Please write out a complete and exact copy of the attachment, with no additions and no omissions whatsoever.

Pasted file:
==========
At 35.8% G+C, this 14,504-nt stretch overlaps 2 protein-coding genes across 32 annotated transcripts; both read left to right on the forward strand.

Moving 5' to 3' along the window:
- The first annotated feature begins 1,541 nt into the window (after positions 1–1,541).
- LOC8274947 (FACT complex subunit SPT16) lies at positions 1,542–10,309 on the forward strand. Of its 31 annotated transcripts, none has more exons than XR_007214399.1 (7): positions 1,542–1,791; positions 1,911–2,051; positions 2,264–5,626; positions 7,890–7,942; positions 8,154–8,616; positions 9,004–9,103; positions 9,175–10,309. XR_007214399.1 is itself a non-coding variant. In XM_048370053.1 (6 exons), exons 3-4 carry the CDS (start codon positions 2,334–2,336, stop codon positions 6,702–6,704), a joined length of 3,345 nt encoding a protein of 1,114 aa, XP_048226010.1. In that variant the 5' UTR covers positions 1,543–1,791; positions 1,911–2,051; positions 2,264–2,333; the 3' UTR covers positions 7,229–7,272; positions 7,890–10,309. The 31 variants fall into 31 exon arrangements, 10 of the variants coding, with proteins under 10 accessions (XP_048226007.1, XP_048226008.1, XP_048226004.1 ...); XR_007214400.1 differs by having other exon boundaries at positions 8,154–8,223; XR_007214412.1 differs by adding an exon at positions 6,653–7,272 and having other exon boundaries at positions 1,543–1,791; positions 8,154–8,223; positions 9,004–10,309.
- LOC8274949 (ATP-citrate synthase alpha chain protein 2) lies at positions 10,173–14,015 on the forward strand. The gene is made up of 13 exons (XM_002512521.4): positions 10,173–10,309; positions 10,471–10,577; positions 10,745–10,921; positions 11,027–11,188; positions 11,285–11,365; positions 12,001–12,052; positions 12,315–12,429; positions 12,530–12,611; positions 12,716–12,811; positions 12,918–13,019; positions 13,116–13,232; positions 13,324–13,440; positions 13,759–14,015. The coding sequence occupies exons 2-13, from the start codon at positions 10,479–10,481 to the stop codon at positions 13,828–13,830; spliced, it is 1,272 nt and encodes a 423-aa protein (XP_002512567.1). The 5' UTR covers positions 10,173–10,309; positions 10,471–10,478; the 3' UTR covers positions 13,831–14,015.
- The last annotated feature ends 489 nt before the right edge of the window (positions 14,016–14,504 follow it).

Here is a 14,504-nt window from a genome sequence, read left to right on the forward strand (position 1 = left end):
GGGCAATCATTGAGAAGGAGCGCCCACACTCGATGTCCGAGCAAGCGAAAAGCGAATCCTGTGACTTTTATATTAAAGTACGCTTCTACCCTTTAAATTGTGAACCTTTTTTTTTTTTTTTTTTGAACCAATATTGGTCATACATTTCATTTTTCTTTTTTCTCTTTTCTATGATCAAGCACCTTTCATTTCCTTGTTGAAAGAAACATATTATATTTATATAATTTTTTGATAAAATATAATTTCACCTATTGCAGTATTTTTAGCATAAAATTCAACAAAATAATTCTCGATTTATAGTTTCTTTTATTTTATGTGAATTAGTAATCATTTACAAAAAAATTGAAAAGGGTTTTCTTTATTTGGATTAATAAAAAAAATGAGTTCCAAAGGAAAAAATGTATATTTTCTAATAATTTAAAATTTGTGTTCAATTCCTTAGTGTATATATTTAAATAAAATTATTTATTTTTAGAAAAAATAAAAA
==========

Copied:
At 35.8% G+C, this 14,504-nt stretch overlaps 2 protein-coding genes across 32 annotated transcripts; both read left to right on the forward strand.

Moving 5' to 3' along the window:
- The first annotated feature begins 1,541 nt into the window (after positions 1–1,541).
- LOC8274947 (FACT complex subunit SPT16) lies at positions 1,542–10,309 on the forward strand. Of its 31 annotated transcripts, none has more exons than XR_007214399.1 (7): positions 1,542–1,791; positions 1,911–2,051; positions 2,264–5,626; positions 7,890–7,942; positions 8,154–8,616; positions 9,004–9,103; positions 9,175–10,309. XR_007214399.1 is itself a non-coding variant. In XM_048370053.1 (6 exons), exons 3-4 carry the CDS (start codon positions 2,334–2,336, stop codon positions 6,702–6,704), a joined length of 3,345 nt encoding a protein of 1,114 aa, XP_048226010.1. In that variant the 5' UTR covers positions 1,543–1,791; positions 1,911–2,051; positions 2,264–2,333; the 3' UTR covers positions 7,229–7,272; positions 7,890–10,309. The 31 variants fall into 31 exon arrangements, 10 of the variants coding, with proteins under 10 accessions (XP_048226007.1, XP_048226008.1, XP_048226004.1 ...); XR_007214400.1 differs by having other exon boundaries at positions 8,154–8,223; XR_007214412.1 differs by adding an exon at positions 6,653–7,272 and having other exon boundaries at positions 1,543–1,791; positions 8,154–8,223; positions 9,004–10,309.
- LOC8274949 (ATP-citrate synthase alpha chain protein 2) lies at positions 10,173–14,015 on the forward strand. The gene is made up of 13 exons (XM_002512521.4): positions 10,173–10,309; positions 10,471–10,577; positions 10,745–10,921; positions 11,027–11,188; positions 11,285–11,365; positions 12,001–12,052; positions 12,315–12,429; positions 12,530–12,611; positions 12,716–12,811; positions 12,918–13,019; positions 13,116–13,232; positions 13,324–13,440; positions 13,759–14,015. The coding sequence occupies exons 2-13, from the start codon at positions 10,479–10,481 to the stop codon at positions 13,828–13,830; spliced, it is 1,272 nt and encodes a 423-aa protein (XP_002512567.1). The 5' UTR covers positions 10,173–10,309; positions 10,471–10,478; the 3' UTR covers positions 13,831–14,015.
- The last annotated feature ends 489 nt before the right edge of the window (positions 14,016–14,504 follow it).

Here is a 14,504-nt window from a genome sequence, read left to right on the forward strand (position 1 = left end):
GGGCAATCATTGAGAAGGAGCGCCCACACTCGATGTCCGAGCAAGCGAAAAGCGAATCCTGTGACTTTTATATTAAAGTACGCTTCTACCCTTTAAATTGTGAACCTTTTTTTTTTTTTTTTTTGAACCAATATTGGTCATACATTTCATTTTTCTTTTTTCTCTTTTCTATGATCAAGCACCTTTCATTTCCTTGTTGAAAGAAACATATTATATTTATATAATTTTTTGATAAAATATAATTTCACCTATTGCAGTATTTTTAGCATAAAATTCAACAAAATAATTCTCGATTTATAGTTTCTTTTATTTTATGTGAATTAGTAATCATTTACAAAAAAATTGAAAAGGGTTTTCTTTATTTGGATTAATAAAAAAAATGAGTTCCAAAGGAAAAAATGTATATTTTCTAATAATTTAAAATTTGTGTTCAATTCCTTAGTGTATATATTTAAATAAAATTATTTATTTTTAGAAAAAATAAAAA